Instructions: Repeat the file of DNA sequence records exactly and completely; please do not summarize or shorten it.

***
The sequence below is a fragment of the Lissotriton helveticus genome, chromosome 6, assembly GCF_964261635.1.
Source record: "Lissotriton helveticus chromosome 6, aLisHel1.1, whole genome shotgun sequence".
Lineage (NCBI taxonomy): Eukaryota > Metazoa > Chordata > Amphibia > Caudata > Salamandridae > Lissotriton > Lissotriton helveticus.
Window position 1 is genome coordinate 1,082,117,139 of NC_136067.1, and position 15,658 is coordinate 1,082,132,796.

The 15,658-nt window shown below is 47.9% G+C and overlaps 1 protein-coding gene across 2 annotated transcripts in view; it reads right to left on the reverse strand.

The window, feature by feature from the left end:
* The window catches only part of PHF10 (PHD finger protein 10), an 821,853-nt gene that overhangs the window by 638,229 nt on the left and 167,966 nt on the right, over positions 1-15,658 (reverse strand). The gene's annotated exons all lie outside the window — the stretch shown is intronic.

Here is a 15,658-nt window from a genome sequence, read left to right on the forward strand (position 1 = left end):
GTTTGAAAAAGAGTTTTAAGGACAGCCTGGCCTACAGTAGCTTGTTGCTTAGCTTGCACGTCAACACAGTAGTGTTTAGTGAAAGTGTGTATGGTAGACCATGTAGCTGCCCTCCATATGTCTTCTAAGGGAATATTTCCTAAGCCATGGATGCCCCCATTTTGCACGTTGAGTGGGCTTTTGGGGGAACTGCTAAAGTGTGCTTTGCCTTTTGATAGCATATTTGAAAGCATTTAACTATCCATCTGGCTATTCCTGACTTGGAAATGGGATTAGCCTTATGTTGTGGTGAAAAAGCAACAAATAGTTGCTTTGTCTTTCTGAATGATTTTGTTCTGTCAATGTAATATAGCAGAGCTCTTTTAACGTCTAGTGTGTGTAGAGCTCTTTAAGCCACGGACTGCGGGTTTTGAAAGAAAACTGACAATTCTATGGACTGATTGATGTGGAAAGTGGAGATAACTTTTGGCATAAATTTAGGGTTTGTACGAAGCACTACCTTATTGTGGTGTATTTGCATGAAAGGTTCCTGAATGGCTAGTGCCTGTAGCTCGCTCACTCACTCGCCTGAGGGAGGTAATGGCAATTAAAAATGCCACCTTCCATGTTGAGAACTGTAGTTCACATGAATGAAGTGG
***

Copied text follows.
The sequence below is a fragment of the Lissotriton helveticus genome, chromosome 6, assembly GCF_964261635.1.
Source record: "Lissotriton helveticus chromosome 6, aLisHel1.1, whole genome shotgun sequence".
Lineage (NCBI taxonomy): Eukaryota > Metazoa > Chordata > Amphibia > Caudata > Salamandridae > Lissotriton > Lissotriton helveticus.
Window position 1 is genome coordinate 1,082,117,139 of NC_136067.1, and position 15,658 is coordinate 1,082,132,796.

The 15,658-nt window shown below is 47.9% G+C and overlaps 1 protein-coding gene across 2 annotated transcripts in view; it reads right to left on the reverse strand.

The window, feature by feature from the left end:
* The window catches only part of PHF10 (PHD finger protein 10), an 821,853-nt gene that overhangs the window by 638,229 nt on the left and 167,966 nt on the right, over positions 1-15,658 (reverse strand). The gene's annotated exons all lie outside the window — the stretch shown is intronic.

Here is a 15,658-nt window from a genome sequence, read left to right on the forward strand (position 1 = left end):
GTTTGAAAAAGAGTTTTAAGGACAGCCTGGCCTACAGTAGCTTGTTGCTTAGCTTGCACGTCAACACAGTAGTGTTTAGTGAAAGTGTGTATGGTAGACCATGTAGCTGCCCTCCATATGTCTTCTAAGGGAATATTTCCTAAGCCATGGATGCCCCCATTTTGCACGTTGAGTGGGCTTTTGGGGGAACTGCTAAAGTGTGCTTTGCCTTTTGATAGCATATTTGAAAGCATTTAACTATCCATCTGGCTATTCCTGACTTGGAAATGGGATTAGCCTTATGTTGTGGTGAAAAAGCAACAAATAGTTGCTTTGTCTTTCTGAATGATTTTGTTCTGTCAATGTAATATAGCAGAGCTCTTTTAACGTCTAGTGTGTGTAGAGCTCTTTAAGCCACGGACTGCGGGTTTTGAAAGAAAACTGACAATTCTATGGACTGATTGATGTGGAAAGTGGAGATAACTTTTGGCATAAATTTAGGGTTTGTACGAAGCACTACCTTATTGTGGTGTATTTGCATGAAAGGTTCCTGAATGGCTAGTGCCTGTAGCTCGCTCACTCACTCGCCTGAGGGAGGTAATGGCAATTAAAAATGCCACCTTCCATGTTGAGAACTGTAGTTCACATGAATGAAGTGG